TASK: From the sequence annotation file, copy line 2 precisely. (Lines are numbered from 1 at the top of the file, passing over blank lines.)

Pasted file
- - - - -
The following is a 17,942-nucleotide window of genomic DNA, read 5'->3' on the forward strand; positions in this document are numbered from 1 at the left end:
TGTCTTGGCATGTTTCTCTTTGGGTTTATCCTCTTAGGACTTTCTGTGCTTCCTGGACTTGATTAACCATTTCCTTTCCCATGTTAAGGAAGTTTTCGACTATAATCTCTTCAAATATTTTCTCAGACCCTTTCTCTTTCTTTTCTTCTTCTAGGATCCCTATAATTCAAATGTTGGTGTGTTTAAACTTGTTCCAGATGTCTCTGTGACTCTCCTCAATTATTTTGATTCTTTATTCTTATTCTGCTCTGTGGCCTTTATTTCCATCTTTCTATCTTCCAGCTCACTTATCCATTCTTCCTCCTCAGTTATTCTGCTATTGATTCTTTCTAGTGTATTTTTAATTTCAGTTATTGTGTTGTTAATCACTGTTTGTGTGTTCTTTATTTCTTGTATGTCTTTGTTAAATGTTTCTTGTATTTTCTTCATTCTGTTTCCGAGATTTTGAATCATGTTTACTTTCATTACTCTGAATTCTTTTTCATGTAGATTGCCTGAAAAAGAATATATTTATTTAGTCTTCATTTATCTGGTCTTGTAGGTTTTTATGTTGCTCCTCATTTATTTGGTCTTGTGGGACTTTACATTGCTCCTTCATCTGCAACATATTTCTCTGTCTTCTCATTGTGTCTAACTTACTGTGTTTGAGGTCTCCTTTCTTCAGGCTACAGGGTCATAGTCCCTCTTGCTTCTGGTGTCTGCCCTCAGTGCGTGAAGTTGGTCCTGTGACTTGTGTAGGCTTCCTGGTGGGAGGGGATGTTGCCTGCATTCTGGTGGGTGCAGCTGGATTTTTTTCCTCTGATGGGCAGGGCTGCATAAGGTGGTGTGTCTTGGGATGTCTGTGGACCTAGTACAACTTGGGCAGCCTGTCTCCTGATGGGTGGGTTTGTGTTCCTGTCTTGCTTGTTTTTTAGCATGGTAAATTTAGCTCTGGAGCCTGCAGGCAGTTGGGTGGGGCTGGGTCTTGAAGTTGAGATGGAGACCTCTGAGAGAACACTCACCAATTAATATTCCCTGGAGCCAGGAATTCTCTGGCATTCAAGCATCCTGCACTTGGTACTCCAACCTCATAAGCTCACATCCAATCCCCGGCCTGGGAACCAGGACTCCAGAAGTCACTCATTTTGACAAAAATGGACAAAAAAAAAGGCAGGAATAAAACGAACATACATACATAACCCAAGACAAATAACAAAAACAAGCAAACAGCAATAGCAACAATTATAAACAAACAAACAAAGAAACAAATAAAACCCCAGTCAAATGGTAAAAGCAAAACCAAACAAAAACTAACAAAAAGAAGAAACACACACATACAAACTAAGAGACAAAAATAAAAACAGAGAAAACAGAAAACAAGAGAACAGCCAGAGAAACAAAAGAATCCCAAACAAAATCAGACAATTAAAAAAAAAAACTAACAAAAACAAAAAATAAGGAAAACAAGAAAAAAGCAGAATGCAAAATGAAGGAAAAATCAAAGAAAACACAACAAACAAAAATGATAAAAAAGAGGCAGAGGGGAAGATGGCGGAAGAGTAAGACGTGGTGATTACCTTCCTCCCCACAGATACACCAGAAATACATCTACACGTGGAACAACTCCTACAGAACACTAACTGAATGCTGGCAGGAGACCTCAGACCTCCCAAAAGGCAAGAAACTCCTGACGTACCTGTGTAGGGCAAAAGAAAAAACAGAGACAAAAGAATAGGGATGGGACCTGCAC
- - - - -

TGTCTTGGCATGTTTCTCTTTGGGTTTATCCTCTTAGGACTTTCTGTGCTTCCTGGACTTGATTAACCATTTCCTTTCCCATGTTAAGGAAGTTTTCGACTATAATCTCTTCAAATATTTTCTCAGACCCTTTCTCTTTCTTTTCTTCTTCTAGGATCCCTATAATTCAAATGTTGGTGTGTTTAAACTTGTTCCAGATGTCTCTGTGACTCTCCTCAATTATTTTGATTCTTTATTCTTATTCTGCTCTGTGGCCTTTATTTCCATCTTTCTATCTTCCAGCTCACTTATCCATTCTTCCTCCTCAGTTATTCTGCTATTGATTCTTTCTAGTGTATTTTTAATTTCAGTTATTGTGTTGTTAATCACTGTTTGTGTGTTCTTTATTTCTTGTATGTCTTTGTTAAATGTTTCTTGTATTTTCTTCATTCTGTTTCCGAGATTTTGAATCATGTTTACTTTCATTACTCTGAATTCTTTTTCATGTAGATTGCCTGAAAAAGAATATATTTATTTAGTCTTCATTTATCTGGTCTTGTAGGTTTTTATGTTGCTCCTCATTTATTTGGTCTTGTGGGACTTTACATTGCTCCTTCATCTGCAACATATTTCTCTGTCTTCTCATTGTGTCTAACTTACTGTGTTTGAGGTCTCCTTTCTTCAGGCTACAGGGTCATAGTCCCTCTTGCTTCTGGTGTCTGCCCTCAGTGCGTGAAGTTGGTCCTGTGACTTGTGTAGGCTTCCTGGTGGGAGGGGATGTTGCCTGCATTCTGGTGGGTGCAGCTGGATTTTTTTCCTCTGATGGGCAGGGCTGCATAAGGTGGTGTGTCTTGGGATGTCTGTGGACCTAGTACAACTTGGGCAGCCTGTCTCCTGATGGGTGGGTTTGTGTTCCTGTCTTGCTTGTTTTTTAGCATGGTAAATTTAGCTCTGGAGCCTGCAGGCAGTTGGGTGGGGCTGGGTCTTGAAGTTGAGATGGAGACCTCTGAGAGAACACTCACCAATTAATATTCCCTGGAGCCAGGAATTCTCTGGCATTCAAGCATCCTGCACTTGGTACTCCAACCTCATAAGCTCACATCCAATCCCCGGCCTGGGAACCAGGACTCCAGAAGTCACTCATTTTGACAAAAATGGACAAAAAAAAAGGCAGGAATAAAACGAACATACATACATAACCCAAGACAAATAACAAAAACAAGCAAACAGCAATAGCAACAATTATAAACAAACAAACAAAGAAACAAATAAAACCCCAGTCAAATGGTAAAAGCAAAACCAAACAAAAACTAACAAAAAGAAGAAACACACACATACAAACTAAGAGACAAAAATAAAAACAGAGAAAACAGAAAACAAGAGAACAGCCAGAGAAACAAAAGAATCCCAAACAAAATCAGACAATTAAAAAAAAAAACTAACAAAAACAAAAAATAAGGAAAACAAGAAAAAAGCAGAATGCAAAATGAAGGAAAAATCAAAGAAAACACAACAAACAAAAATGATAAAAAAGAGGCAGAGGGGAAGATGGCGGAAGAGTAAGACGTGGTGATTACCTTCCTCCCCACAGATACACCAGAAATACATCTACACGTGGAACAACTCCTACAGAACACTAACTGAATGCTGGCAGGAGACCTCAGACCTCCCAAAAGGCAAGAAACTCCTGACGTACCTGTGTAGGGCAAAAGAAAAAACAGAGACAAAAGAATAGGGATGGGACCTGCAC